They had a free ride for a while because there was very little censorship in those years. It was a kind of anything goes environment in which not only cartoonists but visual artists, musicians, stand up comedians — lots of people exploited that political environment.

Then when the euphoric period started to dissipate after Mandela left power and the failures of the Mbeki administration started to become apparent, cartoonists started to critique the new political establishment, which was predominantly black. But unfortunately what had happened was that the racial demographic change within the South African cartooning community hadn’t kept pace with the democratic changes in the rest of the country. So most of the cartoonists were still white, and the targets of their cartooning were black and so you started to get allegations of racism and those particularly revolved around the depiction of black people, particularly black politicians.

I saw there was a very challenging problematic there because cartoonists by the very nature of what they do, they work with stereotypes. They exaggerate everything. The way people look, facial stereotypes. They laid themselves open to a kind of a critique around racial issues. Interestingly that critique, even though it has been voiced by some very prominent public commentators, hasn’t really got a lot of traction. And the reason is that in South Africa there is a very robust discourse that goes on. There’s an enormous amount of name-calling, an enormous amount of political insult. Political insult is actually the modus operandi of the South African political establishment. For example, Helen Zille and Julius Malema are very unrestrained in their use of all kinds of epithets to describe each other, and they’re always insulting each other. So the political behaviour of people in positions of authority provides fantastic material for South African cartoonists.

Are you seeing more black cartoonists emerging now? Looking at your book, the faces and names are predominantly white, until quite recently

The first black cartoonists emerged in the alternative publications of the late apartheid period. Until the late 1970s you didn’t have any black cartoonists to speak of in the South African press. Then as new opportunities arose in the newspapers you started to get new cartoonists emerging. There are a couple of important ones. There’s Brandan Reynolds who’s at Business Day. He grew up in the Cape Flats. He’s a very sophisticated cartoonist who is influenced by the American scene. He has been very critical of Mbeki, very critical of Zuma. He shows politicians as pigs rooting in the trough for example, and all that sort of stuff.

You have Sifiso Yalo who is at the Sowetan, probably the most prominent black cartoonist in that milieu. You have Wilson Mgobhozi who took over from Zapiro at The Star and is syndicated throughout the Independent newspaper group. You have a couple of other lesser figures – Bethuel Mangena at Sunday World and a couple of others like that. Numerically they are not very many and the demographic is still completely skewed, but because of syndication these guys get a lot of exposure. Just in terms of publication I think we have a strong presence of significant black cartoonists in South Africa, but it’s nowhere near where we want to go. It’s probably a generational thing. Cartoonists are very tenacious in holding on to their positions. A cartoonist like Fred Mouton who started working for Die Burger during the height of apartheid — I think he started in 1974 — he’s still at Die Burger today.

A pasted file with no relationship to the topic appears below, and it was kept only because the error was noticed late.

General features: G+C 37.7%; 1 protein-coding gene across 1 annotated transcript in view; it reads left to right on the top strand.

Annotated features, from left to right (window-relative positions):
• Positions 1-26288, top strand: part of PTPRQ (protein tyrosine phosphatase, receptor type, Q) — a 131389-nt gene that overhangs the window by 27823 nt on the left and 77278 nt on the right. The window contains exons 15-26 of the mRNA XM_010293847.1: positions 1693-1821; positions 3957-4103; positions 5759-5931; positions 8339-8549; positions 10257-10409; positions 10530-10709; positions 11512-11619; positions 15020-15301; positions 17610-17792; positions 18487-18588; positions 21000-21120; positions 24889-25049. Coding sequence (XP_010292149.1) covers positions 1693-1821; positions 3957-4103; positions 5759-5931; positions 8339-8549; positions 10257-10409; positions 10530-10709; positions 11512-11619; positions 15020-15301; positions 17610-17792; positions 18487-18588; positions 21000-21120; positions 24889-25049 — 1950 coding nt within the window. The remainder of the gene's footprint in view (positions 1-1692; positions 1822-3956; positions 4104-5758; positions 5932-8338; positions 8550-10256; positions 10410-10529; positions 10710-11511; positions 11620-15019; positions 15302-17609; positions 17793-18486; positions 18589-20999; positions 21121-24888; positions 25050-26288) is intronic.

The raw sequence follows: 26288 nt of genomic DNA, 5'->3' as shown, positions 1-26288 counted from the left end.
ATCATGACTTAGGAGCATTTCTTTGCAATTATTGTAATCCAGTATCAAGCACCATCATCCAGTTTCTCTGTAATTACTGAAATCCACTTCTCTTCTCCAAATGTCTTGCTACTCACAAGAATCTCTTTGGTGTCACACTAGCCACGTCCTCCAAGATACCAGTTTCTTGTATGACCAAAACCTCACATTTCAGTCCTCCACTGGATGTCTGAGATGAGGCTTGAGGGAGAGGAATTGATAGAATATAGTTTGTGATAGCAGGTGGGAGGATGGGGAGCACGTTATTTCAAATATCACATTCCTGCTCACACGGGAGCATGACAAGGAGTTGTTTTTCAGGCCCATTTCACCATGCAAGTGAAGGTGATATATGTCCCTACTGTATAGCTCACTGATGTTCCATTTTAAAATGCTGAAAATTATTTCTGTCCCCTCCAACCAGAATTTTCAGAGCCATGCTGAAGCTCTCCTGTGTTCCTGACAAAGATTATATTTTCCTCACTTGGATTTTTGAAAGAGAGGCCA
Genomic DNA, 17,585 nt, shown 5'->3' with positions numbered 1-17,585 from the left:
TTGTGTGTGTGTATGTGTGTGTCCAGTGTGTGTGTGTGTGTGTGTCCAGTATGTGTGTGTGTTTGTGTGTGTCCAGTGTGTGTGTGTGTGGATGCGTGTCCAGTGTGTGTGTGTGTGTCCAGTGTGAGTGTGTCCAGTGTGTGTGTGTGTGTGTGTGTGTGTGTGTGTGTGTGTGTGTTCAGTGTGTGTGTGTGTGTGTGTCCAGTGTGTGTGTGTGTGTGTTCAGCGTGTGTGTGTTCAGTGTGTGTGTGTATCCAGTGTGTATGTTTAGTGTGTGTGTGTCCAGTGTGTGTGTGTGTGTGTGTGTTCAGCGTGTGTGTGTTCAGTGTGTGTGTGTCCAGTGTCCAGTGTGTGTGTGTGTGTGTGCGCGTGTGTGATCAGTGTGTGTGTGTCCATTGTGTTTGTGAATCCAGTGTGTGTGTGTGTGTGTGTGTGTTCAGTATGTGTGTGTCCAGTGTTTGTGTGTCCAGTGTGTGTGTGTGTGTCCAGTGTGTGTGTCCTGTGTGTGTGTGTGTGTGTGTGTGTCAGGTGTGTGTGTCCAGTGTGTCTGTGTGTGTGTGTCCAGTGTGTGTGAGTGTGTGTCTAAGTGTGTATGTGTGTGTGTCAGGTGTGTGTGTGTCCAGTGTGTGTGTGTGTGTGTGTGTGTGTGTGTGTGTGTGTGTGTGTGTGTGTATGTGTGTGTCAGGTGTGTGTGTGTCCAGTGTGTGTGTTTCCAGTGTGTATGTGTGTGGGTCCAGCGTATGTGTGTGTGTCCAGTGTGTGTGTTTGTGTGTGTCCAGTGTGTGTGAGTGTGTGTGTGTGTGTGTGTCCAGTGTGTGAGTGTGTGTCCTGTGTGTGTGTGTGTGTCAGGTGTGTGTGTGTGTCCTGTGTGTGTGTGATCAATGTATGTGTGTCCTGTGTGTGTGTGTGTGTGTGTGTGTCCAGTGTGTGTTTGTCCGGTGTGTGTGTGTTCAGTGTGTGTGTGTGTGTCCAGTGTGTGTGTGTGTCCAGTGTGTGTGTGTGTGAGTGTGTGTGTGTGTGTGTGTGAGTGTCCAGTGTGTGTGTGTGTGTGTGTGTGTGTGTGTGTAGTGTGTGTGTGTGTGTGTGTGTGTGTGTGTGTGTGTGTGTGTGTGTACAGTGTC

What do you make of claims that South Africans are not ready for satire (made mainly by broadcasters reluctant to air satirical shows such as ZA News). The history of cartoons would suggest that that’s nonsense.

I don’t believe that for a moment. If you just look at the field of stand-up comedy — a field of satire where the number of South African black comics has increased exponentially in the past ten years – there are so many brilliant black stand up comedians now. Perhaps because it’s a theatrical discipline it has outstripped cartooning, which is in a sense a lonely, arduous field of activity. But it’s only a matter of time. I also think that the media themselves are to blame for not being more proactive in providing the opportunities that should be provided. But the South African satirical tradition is extremely strong. It started off with challenging the British, with Daniel Boonzaier slagging off Smuts and Botha in the early years of the last century. It went through the liberal cartoonists slagging off the Nationalist government. It intensified during the 80s in the oppositional papers of the alternative press and it blossomed in the 90s with the new South African democracy. And it’s on a roll, it’s not going to be stopped. The efforts being made by the establishment to contain that space – which I call the Jester’s space — are not that successful and a tradition has been established which is going to be very difficult to combat. I think satire in South Africa is definitely here to stay.

Further Reading

Awkward is the New Black

Our short film of the creator and star of “Awkward Black Girl,” Issa Rae, whose father is Senegalese and mother is African American and who spent part of her childhood in Dakar.